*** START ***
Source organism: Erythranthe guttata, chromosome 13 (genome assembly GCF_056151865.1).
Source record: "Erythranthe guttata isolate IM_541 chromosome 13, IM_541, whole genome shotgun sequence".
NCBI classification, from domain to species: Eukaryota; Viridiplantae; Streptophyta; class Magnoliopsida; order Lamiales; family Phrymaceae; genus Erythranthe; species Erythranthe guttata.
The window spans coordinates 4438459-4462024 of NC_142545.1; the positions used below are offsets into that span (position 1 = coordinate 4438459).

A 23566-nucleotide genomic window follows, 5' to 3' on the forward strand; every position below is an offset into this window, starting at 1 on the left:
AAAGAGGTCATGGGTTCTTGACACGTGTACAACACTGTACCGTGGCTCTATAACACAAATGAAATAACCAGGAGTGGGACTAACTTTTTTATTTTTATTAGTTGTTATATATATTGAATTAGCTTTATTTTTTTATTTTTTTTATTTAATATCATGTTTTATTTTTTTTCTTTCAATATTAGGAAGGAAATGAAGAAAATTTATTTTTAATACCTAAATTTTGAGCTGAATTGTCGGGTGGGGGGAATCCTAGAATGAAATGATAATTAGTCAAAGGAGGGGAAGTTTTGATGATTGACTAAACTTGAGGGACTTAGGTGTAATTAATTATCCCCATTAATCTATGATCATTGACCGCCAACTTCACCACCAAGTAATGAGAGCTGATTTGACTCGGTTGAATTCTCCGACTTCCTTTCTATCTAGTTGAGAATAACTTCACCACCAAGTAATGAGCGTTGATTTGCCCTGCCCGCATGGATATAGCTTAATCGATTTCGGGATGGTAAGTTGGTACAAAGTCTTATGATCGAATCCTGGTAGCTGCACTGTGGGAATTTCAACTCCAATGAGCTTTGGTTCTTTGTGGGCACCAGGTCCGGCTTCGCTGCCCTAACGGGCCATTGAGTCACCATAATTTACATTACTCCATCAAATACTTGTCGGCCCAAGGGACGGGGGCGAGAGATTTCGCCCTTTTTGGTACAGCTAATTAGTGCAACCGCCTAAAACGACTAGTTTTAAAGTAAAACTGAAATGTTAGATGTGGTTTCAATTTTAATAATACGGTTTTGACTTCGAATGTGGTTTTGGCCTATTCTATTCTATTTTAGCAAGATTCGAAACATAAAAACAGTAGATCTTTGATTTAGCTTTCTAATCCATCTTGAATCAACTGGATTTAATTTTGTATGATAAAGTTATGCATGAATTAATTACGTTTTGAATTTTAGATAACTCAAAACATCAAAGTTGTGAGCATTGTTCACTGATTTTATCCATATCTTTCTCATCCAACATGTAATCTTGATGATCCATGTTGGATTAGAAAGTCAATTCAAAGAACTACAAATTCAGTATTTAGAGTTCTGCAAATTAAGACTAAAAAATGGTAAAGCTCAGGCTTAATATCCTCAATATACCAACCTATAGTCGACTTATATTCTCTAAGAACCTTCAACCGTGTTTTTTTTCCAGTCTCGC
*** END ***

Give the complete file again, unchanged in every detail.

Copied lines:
Source organism: Erythranthe guttata, chromosome 13 (genome assembly GCF_056151865.1).
Source record: "Erythranthe guttata isolate IM_541 chromosome 13, IM_541, whole genome shotgun sequence".
NCBI classification, from domain to species: Eukaryota; Viridiplantae; Streptophyta; class Magnoliopsida; order Lamiales; family Phrymaceae; genus Erythranthe; species Erythranthe guttata.
The window spans coordinates 4438459-4462024 of NC_142545.1; the positions used below are offsets into that span (position 1 = coordinate 4438459).

A 23566-nucleotide genomic window follows, 5' to 3' on the forward strand; every position below is an offset into this window, starting at 1 on the left:
AAAGAGGTCATGGGTTCTTGACACGTGTACAACACTGTACCGTGGCTCTATAACACAAATGAAATAACCAGGAGTGGGACTAACTTTTTTATTTTTATTAGTTGTTATATATATTGAATTAGCTTTATTTTTTTATTTTTTTTATTTAATATCATGTTTTATTTTTTTTCTTTCAATATTAGGAAGGAAATGAAGAAAATTTATTTTTAATACCTAAATTTTGAGCTGAATTGTCGGGTGGGGGGAATCCTAGAATGAAATGATAATTAGTCAAAGGAGGGGAAGTTTTGATGATTGACTAAACTTGAGGGACTTAGGTGTAATTAATTATCCCCATTAATCTATGATCATTGACCGCCAACTTCACCACCAAGTAATGAGAGCTGATTTGACTCGGTTGAATTCTCCGACTTCCTTTCTATCTAGTTGAGAATAACTTCACCACCAAGTAATGAGCGTTGATTTGCCCTGCCCGCATGGATATAGCTTAATCGATTTCGGGATGGTAAGTTGGTACAAAGTCTTATGATCGAATCCTGGTAGCTGCACTGTGGGAATTTCAACTCCAATGAGCTTTGGTTCTTTGTGGGCACCAGGTCCGGCTTCGCTGCCCTAACGGGCCATTGAGTCACCATAATTTACATTACTCCATCAAATACTTGTCGGCCCAAGGGACGGGGGCGAGAGATTTCGCCCTTTTTGGTACAGCTAATTAGTGCAACCGCCTAAAACGACTAGTTTTAAAGTAAAACTGAAATGTTAGATGTGGTTTCAATTTTAATAATACGGTTTTGACTTCGAATGTGGTTTTGGCCTATTCTATTCTATTTTAGCAAGATTCGAAACATAAAAACAGTAGATCTTTGATTTAGCTTTCTAATCCATCTTGAATCAACTGGATTTAATTTTGTATGATAAAGTTATGCATGAATTAATTACGTTTTGAATTTTAGATAACTCAAAACATCAAAGTTGTGAGCATTGTTCACTGATTTTATCCATATCTTTCTCATCCAACATGTAATCTTGATGATCCATGTTGGATTAGAAAGTCAATTCAAAGAACTACAAATTCAGTATTTAGAGTTCTGCAAATTAAGACTAAAAAATGGTAAAGCTCAGGCTTAATATCCTCAATATACCAACCTATAGTCGACTTATATTCTCTAAGAACCTTCAACCGTGTTTTTTTTCCAGTCTCGC